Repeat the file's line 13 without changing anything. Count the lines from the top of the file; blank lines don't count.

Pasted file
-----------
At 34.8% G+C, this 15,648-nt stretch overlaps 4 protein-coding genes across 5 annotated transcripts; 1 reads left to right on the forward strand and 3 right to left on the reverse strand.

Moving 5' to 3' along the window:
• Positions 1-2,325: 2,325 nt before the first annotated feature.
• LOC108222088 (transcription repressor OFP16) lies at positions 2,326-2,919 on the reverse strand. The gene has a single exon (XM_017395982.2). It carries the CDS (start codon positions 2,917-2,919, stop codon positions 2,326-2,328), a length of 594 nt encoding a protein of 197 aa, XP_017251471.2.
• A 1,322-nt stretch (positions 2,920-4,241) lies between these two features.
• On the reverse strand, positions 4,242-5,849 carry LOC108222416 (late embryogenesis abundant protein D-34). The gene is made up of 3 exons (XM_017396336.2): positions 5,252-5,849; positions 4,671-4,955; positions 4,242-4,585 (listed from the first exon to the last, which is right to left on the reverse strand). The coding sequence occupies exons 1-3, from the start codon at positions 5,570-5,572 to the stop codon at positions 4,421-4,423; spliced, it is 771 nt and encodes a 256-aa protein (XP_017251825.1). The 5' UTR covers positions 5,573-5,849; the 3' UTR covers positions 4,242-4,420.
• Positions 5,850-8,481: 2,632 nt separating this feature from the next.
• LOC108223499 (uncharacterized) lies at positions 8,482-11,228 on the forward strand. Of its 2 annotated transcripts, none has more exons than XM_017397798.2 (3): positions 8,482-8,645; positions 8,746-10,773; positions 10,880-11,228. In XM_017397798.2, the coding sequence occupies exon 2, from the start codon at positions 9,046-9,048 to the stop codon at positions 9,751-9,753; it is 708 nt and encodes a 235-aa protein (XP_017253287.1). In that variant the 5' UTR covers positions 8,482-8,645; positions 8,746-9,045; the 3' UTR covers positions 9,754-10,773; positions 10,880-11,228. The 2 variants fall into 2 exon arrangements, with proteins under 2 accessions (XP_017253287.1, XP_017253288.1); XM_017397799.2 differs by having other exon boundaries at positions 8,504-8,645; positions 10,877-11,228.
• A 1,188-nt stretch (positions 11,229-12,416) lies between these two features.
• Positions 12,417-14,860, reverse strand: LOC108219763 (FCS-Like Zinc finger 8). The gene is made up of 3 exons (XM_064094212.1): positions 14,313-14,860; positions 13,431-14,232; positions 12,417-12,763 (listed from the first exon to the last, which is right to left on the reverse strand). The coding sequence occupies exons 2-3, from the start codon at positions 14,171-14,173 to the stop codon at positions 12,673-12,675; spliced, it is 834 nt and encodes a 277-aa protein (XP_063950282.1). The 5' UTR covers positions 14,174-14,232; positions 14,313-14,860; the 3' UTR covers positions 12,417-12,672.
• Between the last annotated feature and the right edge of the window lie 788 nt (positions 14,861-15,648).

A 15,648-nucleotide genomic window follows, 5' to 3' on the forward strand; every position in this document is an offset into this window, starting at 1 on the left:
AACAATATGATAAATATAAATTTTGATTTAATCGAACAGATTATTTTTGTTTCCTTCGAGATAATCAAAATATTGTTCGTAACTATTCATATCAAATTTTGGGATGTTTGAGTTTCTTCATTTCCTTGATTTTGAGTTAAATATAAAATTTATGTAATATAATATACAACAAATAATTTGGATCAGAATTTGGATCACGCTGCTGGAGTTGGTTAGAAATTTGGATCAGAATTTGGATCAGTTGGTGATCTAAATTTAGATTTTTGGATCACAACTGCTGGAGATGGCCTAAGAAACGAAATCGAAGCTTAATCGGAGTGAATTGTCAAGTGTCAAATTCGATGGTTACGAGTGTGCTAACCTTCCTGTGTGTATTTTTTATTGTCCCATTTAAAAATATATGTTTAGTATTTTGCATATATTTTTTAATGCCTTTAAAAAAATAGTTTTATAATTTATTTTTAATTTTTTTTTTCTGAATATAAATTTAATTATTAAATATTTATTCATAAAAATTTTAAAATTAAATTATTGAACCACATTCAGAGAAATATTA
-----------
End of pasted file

AACAATATGATAAATATAAATTTTGATTTAATCGAACAGATTATTTTTGTTTCCTTCGAGATAATCAAAATATTGTTCGTAACTATTCATATCAAATTTTGGGATGTTTGAGTTTCTTCATTTCCTTGATTTTGAGTTAAATATAAAATTTATGTAATATAATATACAACAAATAATTTGGATCAGAATTTGGATCACGCTGCTGGAGTTGGTTAGAAATTTGGATCAGAATTTGGATCAGTTGGTGATCTAAATTTAGATTTTTGGATCACAACTGCTGGAGATGGCCTAAGAAACGAAATCGAAGCTTAATCGGAGTGAATTGTCAAGTGTCAAATTCGATGGTTACGAGTGTGCTAACCTTCCTGTGTGTATTTTTTATTGTCCCATTTAAAAATATATGTTTAGTATTTTGCATATATTTTTTAATGCCTTTAAAAAAATAGTTTTATAATTTATTTTTAATTTTTTTTTTCTGAATATAAATTTAATTATTAAATATTTATTCATAAAAATTTTAAAATTAAATTATTGAACCACATTCAGAGAAATATTA